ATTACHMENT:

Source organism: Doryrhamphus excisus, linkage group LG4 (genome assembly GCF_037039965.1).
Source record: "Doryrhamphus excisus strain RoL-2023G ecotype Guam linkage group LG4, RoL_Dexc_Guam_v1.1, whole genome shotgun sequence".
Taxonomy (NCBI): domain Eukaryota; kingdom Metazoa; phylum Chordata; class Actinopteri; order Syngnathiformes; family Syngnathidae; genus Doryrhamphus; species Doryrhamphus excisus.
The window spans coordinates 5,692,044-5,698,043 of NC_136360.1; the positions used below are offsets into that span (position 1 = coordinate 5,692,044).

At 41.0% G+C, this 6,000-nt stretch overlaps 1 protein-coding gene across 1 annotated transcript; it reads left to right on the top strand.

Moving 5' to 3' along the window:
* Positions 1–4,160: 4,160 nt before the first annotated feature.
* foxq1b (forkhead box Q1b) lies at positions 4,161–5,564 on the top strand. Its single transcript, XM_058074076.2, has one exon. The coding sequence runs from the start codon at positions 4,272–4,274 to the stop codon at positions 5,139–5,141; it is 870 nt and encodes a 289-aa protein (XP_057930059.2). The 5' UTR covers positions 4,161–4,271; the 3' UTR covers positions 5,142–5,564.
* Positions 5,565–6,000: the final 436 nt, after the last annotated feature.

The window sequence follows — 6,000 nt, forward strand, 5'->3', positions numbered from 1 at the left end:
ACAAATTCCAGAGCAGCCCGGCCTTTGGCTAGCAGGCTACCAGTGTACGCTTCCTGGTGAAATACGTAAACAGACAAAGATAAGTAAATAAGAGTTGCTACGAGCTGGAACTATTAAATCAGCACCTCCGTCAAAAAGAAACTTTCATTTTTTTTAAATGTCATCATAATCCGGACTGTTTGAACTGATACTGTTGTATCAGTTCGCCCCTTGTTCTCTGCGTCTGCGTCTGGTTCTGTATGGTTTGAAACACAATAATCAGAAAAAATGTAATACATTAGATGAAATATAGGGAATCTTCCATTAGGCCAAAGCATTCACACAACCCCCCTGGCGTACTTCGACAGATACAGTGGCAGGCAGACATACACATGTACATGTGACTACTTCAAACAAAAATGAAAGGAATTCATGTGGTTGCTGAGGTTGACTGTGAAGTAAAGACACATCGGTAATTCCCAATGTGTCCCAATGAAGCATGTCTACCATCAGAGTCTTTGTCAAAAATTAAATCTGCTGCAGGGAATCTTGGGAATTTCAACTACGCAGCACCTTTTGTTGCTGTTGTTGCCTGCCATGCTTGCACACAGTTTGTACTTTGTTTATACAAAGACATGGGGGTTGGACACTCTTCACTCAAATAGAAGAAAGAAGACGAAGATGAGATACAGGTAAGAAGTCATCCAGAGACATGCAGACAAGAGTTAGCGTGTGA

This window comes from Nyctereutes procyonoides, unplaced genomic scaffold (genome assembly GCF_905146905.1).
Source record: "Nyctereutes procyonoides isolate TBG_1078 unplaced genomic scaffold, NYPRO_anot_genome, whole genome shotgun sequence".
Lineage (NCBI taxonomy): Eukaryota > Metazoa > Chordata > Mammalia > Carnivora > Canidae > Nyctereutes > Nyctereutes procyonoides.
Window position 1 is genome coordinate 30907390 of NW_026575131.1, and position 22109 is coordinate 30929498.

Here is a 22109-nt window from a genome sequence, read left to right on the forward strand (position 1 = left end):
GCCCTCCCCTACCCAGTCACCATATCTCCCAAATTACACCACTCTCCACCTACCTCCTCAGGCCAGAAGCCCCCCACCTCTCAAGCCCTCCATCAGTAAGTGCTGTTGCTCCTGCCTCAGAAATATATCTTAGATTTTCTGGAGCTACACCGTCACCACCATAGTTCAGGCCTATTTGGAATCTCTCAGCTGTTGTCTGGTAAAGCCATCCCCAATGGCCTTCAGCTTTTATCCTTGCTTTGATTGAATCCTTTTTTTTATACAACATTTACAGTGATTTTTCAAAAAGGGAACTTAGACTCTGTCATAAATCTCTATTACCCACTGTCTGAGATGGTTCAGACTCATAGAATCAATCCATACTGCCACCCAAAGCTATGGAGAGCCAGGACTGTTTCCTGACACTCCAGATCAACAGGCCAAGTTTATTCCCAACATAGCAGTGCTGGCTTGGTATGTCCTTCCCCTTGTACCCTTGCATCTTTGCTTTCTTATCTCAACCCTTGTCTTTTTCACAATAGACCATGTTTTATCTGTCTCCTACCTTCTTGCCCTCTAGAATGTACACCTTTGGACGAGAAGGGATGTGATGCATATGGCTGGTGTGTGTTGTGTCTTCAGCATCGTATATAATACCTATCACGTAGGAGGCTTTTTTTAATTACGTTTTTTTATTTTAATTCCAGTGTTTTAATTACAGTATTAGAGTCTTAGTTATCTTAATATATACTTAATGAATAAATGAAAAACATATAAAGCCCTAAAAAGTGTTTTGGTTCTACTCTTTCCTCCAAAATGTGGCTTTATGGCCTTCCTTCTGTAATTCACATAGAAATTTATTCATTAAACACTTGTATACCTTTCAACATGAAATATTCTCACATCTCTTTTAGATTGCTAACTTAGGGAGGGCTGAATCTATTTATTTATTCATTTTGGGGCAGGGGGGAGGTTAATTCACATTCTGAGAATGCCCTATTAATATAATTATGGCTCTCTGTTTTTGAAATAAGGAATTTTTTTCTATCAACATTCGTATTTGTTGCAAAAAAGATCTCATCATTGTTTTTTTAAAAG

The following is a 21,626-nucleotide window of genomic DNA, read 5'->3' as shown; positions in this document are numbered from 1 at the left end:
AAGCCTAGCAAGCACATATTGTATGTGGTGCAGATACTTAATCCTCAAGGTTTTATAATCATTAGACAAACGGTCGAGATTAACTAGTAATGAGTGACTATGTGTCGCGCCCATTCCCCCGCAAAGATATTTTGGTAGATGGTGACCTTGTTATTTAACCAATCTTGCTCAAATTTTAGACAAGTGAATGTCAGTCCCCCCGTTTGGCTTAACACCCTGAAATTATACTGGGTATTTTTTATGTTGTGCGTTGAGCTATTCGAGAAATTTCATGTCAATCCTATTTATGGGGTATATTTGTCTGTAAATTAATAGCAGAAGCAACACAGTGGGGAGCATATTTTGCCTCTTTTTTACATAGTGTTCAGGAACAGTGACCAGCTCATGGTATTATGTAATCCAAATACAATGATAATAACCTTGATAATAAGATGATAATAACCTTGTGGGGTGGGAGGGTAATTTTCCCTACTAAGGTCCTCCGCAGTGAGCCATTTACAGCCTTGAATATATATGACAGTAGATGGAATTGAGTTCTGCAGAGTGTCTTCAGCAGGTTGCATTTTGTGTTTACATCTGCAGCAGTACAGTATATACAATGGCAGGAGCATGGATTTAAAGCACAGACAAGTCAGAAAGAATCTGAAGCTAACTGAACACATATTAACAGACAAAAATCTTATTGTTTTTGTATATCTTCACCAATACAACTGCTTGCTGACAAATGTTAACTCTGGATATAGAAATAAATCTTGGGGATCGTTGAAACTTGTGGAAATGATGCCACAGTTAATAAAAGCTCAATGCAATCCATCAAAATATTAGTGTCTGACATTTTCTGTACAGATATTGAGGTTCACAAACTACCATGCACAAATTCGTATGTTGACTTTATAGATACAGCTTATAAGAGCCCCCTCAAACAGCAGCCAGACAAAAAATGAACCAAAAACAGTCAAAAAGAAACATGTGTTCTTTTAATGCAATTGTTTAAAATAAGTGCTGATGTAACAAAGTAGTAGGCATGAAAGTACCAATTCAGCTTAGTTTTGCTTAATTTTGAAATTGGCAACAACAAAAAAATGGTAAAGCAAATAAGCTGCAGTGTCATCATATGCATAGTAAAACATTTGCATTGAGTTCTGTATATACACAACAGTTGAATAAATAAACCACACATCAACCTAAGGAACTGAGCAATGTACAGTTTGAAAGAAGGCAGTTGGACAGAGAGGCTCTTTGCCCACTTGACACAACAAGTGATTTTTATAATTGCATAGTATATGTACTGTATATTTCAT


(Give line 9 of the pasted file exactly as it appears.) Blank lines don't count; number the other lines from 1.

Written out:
* Positions 5,565–6,000: the final 436 nt, after the last annotated feature.